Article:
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    Microsoft to shut down LinkedIn services in China!

    China’s cyberspace is largely controlled by the government there and sites like Facebook, Twitter are already banned in the neighboring country. Now Microsoft’s networking platform LinkedIn is also preparing to return from China. Microsoft has announced the closure of LinkedIn’s services in China, blaming the challenging environment.

    The company will bring a new app in China

    LinkedIn has informed about the closure of its services in China in a blog post and said that by the end of this year users in China will stop getting access to LinkedIn. However, instead of going out of China entirely, Microsoft is going to bring a China-exclusive app. The new app could be a stripped-down version of LinkedIn, which will focus only on users residing in China.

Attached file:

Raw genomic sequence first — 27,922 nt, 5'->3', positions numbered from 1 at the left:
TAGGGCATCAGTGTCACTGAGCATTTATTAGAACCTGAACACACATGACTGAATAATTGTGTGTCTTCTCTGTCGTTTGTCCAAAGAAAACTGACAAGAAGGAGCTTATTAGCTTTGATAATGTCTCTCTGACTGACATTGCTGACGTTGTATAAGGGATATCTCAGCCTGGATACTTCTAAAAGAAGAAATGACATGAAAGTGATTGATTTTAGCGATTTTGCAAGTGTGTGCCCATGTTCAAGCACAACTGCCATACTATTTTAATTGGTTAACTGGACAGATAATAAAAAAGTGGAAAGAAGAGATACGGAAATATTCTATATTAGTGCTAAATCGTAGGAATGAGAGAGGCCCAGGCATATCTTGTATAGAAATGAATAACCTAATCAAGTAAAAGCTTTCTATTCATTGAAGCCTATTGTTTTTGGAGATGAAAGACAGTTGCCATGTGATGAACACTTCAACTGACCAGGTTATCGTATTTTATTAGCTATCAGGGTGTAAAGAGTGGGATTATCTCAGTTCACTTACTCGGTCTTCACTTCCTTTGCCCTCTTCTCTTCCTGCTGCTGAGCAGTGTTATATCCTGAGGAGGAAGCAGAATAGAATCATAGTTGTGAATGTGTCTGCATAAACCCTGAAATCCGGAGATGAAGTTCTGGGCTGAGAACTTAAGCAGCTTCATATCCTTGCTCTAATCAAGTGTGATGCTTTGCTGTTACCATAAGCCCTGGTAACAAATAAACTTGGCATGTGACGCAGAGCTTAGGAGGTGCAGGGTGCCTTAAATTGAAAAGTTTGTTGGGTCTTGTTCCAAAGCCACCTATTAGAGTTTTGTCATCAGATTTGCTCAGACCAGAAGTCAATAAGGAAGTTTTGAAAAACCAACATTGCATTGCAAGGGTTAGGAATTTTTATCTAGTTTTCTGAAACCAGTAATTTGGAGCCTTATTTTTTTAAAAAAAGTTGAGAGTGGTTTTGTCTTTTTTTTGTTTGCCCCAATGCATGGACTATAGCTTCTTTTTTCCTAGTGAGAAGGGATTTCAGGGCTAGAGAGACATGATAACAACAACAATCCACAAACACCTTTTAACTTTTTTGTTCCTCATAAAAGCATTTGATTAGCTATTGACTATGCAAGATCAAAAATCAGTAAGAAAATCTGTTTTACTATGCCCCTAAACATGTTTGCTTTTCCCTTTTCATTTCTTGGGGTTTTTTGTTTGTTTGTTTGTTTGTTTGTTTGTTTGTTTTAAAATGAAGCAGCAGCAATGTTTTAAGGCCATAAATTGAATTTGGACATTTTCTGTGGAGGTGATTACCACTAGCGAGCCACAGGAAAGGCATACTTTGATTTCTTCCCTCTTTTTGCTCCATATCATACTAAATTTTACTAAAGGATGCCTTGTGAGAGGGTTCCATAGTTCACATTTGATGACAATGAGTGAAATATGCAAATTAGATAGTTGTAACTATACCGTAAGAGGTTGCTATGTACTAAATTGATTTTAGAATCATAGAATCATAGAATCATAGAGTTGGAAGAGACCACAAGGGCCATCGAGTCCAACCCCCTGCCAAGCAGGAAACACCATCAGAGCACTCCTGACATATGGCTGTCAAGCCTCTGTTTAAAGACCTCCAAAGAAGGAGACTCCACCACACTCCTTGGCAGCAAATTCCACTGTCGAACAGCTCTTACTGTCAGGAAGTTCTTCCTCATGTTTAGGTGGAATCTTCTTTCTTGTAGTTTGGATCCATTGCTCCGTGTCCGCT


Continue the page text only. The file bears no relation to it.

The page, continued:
Reason to shut down the LinkedIn service

    In the blog, the company said that it is facing a challenging environment in China, due to which it is not possible to continue providing services. The company said, “New rules are being brought in China for social media services, which are mandatory to implement.” In fact, the Chinese government also keeps tight control over the social media space of its citizens and they get limited options.

    Since the beginning of the year, LinkedIn was facing many challenges in China. In March, the Chinese government reprimanded LinkedIn for sharing political content on the platform and failing to stop it. LinkedIn was constantly being asked for reports on how its content filtering and monitoring system was working. The platform also suspended the accounts of new users for about 30 days.

    As an alternative to LinkedIn, Microsoft will bring an app called InJobs in China, in which basic features can be found. It is believed that this app will only give information related to jobs and there will be no social feed in it. That is, users will not get the option of sharing their views or any photo on the app. Let us tell you, LinkedIn’s services were launched in China by Microsoft about seven years ago.

     

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